Glissando, a magazine about contemporary music, would like to invite you to submit abstracts (up to 2,000 characters) and, after acceptance, articles (up to 40,000 characters) about the audio culture of China.
Issue topic: China. The middle (of the) sound.
Abstract deadline: 31.12.2017
Article deadline: 4.03.2018
Commissioning editors: Aleksandra and Dariusz Brzostek
Almost five thousand years of institutionalized culture which is, after all, also a „culture of sound” – the culture of music, of building musical instruments, of the flow of speech, and of oral stories. An exceptionally longue durée of historical processes and rapid cultural and technological revolutions. The most rapid industrialization in the history of humanity and the highest consumption of goods – including cultural (and musical) ones. A country of endless inspiration and an eternal European dream. In The Order of Things Michel Foucault wrote:
In our dreamworld, is not China precisely this privileged site of space? In our traditional imagery, the Chinese culture is the most meticulous, the most rigidly ordered, the one most deaf to temporal events, most attached to the pure delineation of space; we think of it as a civilization of dikes and dams beneath the eternal face of the sky; we see it, spread and frozen, over the entire surface of a continent surrounded by walls.
Is it possible to classify the China described above? Should we subject it to the power of encyclopedic knowledge born from a passion for classifying? We keep wondering whether the only way to do this is to recognize the authority of a certain „Chinese encyclopedia” mentioned in the fiction of Jorge Luis Borges, who was amazed at a system of classifying animals which truly baffles Reason:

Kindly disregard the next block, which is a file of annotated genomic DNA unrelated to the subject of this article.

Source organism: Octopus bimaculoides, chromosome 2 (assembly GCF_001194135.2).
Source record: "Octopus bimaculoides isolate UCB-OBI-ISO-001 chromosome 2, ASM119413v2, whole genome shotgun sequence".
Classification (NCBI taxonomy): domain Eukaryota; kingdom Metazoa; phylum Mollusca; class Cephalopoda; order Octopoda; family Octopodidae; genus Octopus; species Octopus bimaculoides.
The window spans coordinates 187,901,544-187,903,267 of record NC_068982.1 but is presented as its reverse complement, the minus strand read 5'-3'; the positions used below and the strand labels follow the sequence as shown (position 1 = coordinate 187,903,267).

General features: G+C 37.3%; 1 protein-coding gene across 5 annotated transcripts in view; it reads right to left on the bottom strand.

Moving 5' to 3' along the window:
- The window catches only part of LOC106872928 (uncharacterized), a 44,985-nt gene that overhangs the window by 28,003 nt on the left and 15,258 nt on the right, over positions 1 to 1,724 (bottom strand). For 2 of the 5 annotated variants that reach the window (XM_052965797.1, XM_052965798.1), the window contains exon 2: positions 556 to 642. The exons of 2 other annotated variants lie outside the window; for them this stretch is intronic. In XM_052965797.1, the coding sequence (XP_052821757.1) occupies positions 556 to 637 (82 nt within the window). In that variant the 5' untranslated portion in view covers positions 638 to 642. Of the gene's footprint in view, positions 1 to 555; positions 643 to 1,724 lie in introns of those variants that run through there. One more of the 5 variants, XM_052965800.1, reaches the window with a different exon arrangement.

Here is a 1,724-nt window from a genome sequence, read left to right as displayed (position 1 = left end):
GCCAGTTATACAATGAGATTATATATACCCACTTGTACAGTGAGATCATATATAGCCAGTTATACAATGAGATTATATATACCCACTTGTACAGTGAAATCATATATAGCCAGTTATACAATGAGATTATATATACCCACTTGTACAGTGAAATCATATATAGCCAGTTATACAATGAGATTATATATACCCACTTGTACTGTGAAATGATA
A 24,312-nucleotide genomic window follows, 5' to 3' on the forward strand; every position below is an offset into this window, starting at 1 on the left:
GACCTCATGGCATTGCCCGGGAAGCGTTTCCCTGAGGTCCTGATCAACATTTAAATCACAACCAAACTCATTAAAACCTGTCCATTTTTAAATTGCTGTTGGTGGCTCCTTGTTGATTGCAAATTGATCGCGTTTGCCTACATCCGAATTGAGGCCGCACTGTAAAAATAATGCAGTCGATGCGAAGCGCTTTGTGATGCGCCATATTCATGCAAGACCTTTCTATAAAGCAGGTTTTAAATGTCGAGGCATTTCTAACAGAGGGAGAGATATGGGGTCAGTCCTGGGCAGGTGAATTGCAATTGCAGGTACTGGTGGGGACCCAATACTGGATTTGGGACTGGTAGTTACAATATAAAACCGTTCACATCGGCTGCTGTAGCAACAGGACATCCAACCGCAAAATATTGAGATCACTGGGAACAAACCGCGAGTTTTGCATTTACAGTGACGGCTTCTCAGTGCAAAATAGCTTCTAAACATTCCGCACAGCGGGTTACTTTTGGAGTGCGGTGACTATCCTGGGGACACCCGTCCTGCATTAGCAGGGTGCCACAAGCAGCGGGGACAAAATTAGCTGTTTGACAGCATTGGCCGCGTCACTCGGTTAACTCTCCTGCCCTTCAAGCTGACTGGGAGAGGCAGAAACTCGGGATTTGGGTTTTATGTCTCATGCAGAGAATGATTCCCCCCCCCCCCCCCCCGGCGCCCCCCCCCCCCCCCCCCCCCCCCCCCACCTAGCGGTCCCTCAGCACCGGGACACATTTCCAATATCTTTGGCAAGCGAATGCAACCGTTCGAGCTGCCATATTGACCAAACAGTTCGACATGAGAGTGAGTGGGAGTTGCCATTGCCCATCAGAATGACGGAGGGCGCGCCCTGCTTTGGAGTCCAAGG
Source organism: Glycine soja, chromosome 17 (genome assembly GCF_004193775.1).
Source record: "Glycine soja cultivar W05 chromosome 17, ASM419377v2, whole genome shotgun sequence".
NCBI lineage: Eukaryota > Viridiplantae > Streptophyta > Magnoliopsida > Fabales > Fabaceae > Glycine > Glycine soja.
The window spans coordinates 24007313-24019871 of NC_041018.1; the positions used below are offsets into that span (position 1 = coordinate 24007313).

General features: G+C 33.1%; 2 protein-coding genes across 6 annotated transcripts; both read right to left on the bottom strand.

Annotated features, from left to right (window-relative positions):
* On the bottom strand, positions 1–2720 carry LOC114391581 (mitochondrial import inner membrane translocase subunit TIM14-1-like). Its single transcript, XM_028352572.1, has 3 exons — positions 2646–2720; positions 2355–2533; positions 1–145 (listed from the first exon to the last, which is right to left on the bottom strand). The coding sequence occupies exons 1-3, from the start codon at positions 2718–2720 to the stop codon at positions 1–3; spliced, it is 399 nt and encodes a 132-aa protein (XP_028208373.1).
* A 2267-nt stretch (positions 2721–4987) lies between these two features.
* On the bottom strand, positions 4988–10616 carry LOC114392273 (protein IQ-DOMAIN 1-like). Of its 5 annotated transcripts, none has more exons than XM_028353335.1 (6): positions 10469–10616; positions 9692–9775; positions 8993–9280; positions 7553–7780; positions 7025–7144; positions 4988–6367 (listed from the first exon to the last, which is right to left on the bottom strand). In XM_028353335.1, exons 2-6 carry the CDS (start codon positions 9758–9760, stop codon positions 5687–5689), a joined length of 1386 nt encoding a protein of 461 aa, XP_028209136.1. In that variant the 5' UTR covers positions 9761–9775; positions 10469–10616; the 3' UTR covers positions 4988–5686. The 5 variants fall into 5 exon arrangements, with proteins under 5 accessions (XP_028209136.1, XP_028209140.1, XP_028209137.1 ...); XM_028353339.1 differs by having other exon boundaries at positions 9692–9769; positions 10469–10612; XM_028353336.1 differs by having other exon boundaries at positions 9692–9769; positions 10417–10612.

„(a) those that belong to the emperor; (b) embalmed ones; (c) those that are trained; (d) suckling pigs; (e) mermaids; (f) fabulous ones; (g) stray dogs; (h) those that are included in this classification; (i) those that tremble as if they were mad; (j) innumerable ones; (k) those drawn with a very fine camel’s-hair brush; (1) etcetera; (m) those that have just broken the flower vase; (n) those that at a distance resemble flies.”
What about the sound (of music)? Should we focus on the sounds „that tremble as if they were mad”, on the sounds „that belong to the emperor”, or maybe on sounds that are „drawn with a very fine camel’s-hair brush”? In the end (it’s just an illusion – China has no end), all these sounds will be „included in this classification”, leaving behind other „innumerable” ones.
Being aware of all the limitations and innumerable possibilities, we would like to propose a variety of paper topics related to the sound culture of China:
- Sounds that belong to the emperor – Chinese musical tradition (folk and court music, religious and ceremonial music, Beijing opera)
- Sounds that at a distance resemble (buzzing) flies – field recording and soundscapes in China
- Embalmed sounds – sound recording and reproduction in China
- Fantastic sounds – China’s electronic music scene
- Sounds that have just broken the flower vase – the aesthetics of noise in China
- Sounds that tremble as if they were mad – experimental and improvised music in China
- Sounds-mermaids – Chinese music, speech, and soundscape as heard by European ears
- Stray dogs – sounds that we have forgotten to include in the above classification
We would like to invite you to contribute to the „Chinese” issue of Glissando.